The X3 Ion Thruster: Will It Propel Humans to Mars?

The X3 Ion Thruster: Will It Propel Humans to Mars?

A few months ago NASA has tested the X3 ion thruster and it was a success. The powerful ion thruster could be a key component of next propulsion systems, and it’s fit for future missions to Mars.

There’s some great and not so great news, though. The great news is that the X3 is a safe thruster and it will consume less fuel, because the propellant gets accelerated by electric and magnetic fields. But the bad news is that it cannot offer a high thrust. However, engineers are doing their best to solve this issue.

The X3 ion thruster measures 31.5 inches in diameter and weighs almost 507 lbs. It is a three-channel nested thruster and will operate at up to 200 kW. The X3 has been developed by: NASA, the University of Michigan and the U.S. Air Force, funded through NASA’s NextSTEP.

Last year’s tests that took place in July and August showed the researches great performance. Tests resulted in a new record: from 3.3 newtons of force to 5.4 newtons – thus, the current record got doubled – from 112 amperes to 250 amperes, running at a higher power: from 98 kW to 102 kW.

Scott Hall, with the Plasmadynamics and Electric Propulsion Laboratory at U-M, stated that their test was a success. They not only saw that the thruster was performing well at full power, but it also allowed them to see what other issues they had to fix, which he said that they ‘were all minor and easy to fix, but they could have been problematic if we found them during our 100-hour attempt’.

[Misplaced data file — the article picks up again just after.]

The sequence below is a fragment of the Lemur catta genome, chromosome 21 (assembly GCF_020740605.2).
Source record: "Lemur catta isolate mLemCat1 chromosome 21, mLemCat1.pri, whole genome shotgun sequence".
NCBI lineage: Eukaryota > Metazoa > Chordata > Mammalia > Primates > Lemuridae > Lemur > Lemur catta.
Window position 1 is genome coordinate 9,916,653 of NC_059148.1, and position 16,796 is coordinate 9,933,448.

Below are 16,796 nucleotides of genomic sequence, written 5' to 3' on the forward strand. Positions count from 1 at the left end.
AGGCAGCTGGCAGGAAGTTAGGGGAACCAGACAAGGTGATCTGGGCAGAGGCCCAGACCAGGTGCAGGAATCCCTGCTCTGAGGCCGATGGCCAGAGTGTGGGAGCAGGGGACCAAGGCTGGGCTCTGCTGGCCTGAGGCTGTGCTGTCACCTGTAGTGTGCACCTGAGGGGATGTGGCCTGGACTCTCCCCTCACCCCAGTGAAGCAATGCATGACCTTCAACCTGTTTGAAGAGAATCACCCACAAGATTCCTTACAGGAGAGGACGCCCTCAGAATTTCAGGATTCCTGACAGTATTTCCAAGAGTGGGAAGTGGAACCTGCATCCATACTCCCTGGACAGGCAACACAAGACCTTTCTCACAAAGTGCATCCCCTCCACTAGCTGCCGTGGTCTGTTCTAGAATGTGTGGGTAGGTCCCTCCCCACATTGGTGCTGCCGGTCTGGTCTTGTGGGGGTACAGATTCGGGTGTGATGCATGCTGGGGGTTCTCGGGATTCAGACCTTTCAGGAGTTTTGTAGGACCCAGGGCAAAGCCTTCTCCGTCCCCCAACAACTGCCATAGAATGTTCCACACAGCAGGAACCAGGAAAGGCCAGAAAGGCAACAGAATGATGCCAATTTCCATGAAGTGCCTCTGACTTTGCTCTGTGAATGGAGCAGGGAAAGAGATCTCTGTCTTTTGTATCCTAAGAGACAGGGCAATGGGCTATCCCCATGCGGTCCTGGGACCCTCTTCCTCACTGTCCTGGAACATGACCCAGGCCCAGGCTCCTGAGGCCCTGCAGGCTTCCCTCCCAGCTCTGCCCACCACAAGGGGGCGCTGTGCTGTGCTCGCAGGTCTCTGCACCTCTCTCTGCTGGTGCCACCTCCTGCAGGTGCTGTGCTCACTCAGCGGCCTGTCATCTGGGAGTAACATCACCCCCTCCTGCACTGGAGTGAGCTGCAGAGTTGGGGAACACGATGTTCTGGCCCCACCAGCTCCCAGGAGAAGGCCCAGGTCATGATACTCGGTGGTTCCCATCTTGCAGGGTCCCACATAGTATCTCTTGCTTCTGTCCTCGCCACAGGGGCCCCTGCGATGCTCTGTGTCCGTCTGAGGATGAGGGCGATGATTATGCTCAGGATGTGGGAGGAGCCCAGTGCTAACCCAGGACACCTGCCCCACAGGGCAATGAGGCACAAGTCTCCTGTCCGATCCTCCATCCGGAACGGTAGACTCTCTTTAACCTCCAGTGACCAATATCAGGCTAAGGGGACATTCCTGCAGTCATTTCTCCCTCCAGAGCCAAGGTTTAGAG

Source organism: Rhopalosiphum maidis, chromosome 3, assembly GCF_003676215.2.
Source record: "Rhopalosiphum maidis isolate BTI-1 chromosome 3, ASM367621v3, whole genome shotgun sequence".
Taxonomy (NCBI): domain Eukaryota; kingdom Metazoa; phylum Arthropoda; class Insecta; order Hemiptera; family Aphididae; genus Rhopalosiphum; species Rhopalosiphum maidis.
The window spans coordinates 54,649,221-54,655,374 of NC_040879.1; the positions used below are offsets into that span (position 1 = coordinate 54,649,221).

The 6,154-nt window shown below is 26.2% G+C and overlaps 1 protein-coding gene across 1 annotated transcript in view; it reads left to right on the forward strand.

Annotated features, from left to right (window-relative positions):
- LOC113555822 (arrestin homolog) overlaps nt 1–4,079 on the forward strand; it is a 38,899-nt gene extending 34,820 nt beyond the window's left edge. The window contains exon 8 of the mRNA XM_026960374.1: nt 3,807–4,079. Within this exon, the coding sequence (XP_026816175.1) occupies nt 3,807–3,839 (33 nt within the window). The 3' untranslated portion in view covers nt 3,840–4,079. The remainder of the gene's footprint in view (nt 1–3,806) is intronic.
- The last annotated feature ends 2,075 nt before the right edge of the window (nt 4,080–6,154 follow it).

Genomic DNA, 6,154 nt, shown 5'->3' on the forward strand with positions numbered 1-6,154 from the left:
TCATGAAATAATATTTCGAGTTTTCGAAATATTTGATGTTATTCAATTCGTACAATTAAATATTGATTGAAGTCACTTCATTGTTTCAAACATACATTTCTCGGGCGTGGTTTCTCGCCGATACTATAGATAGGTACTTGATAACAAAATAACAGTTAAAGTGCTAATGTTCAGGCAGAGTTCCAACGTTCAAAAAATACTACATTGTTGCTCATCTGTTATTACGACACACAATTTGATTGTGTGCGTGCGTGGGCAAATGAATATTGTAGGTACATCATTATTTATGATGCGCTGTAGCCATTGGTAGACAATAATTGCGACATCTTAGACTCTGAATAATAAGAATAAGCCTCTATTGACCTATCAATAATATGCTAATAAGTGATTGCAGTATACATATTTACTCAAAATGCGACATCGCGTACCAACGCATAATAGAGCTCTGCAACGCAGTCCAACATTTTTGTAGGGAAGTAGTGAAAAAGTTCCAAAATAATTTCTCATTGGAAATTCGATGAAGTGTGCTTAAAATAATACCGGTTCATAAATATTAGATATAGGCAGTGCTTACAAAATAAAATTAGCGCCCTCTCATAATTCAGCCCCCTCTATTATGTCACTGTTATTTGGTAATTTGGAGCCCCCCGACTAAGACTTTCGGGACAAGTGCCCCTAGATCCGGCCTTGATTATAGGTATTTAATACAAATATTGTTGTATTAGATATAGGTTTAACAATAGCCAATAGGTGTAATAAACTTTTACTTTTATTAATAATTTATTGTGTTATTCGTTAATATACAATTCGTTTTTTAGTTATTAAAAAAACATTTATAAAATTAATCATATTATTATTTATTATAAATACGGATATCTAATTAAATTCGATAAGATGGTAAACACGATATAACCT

‘We wanted to shake everything down—the thruster, the auxiliary equipment, and the vacuum facility’, Hall said. This way, the 100-hour run test would be safer.

The Upcoming 100-hour Test

We’re getting close to the 100-hour test, which has been planned for this spring. The X3 thruster will have to be integrated with Aerojet Rocketdyne’s power processing system.

The main question is: would X3 be capable to power manned missions to Mars in the future? It could do it if the propulsion system will be operating at least 200kW.

Scientists believe that the X3 will be a critical component to future crewed missions to Mars. Just add a few X3s and it could carry humans to Mars or even deep into space. Hall even suggested that the thrusters could be used to go ‘on deep-space missions, although you probably need nuclear power for those since solar power drops off so quickly’.

Asheley Rice

I am a pop culture and social media expert. Aside from writing about the latest news health, I also enjoy pop culture and Yoga. I have BA in American Cultural Studies and currently enrolled in a Mass-Media MA program. I like to spend my spring breaks volunteering overseas.

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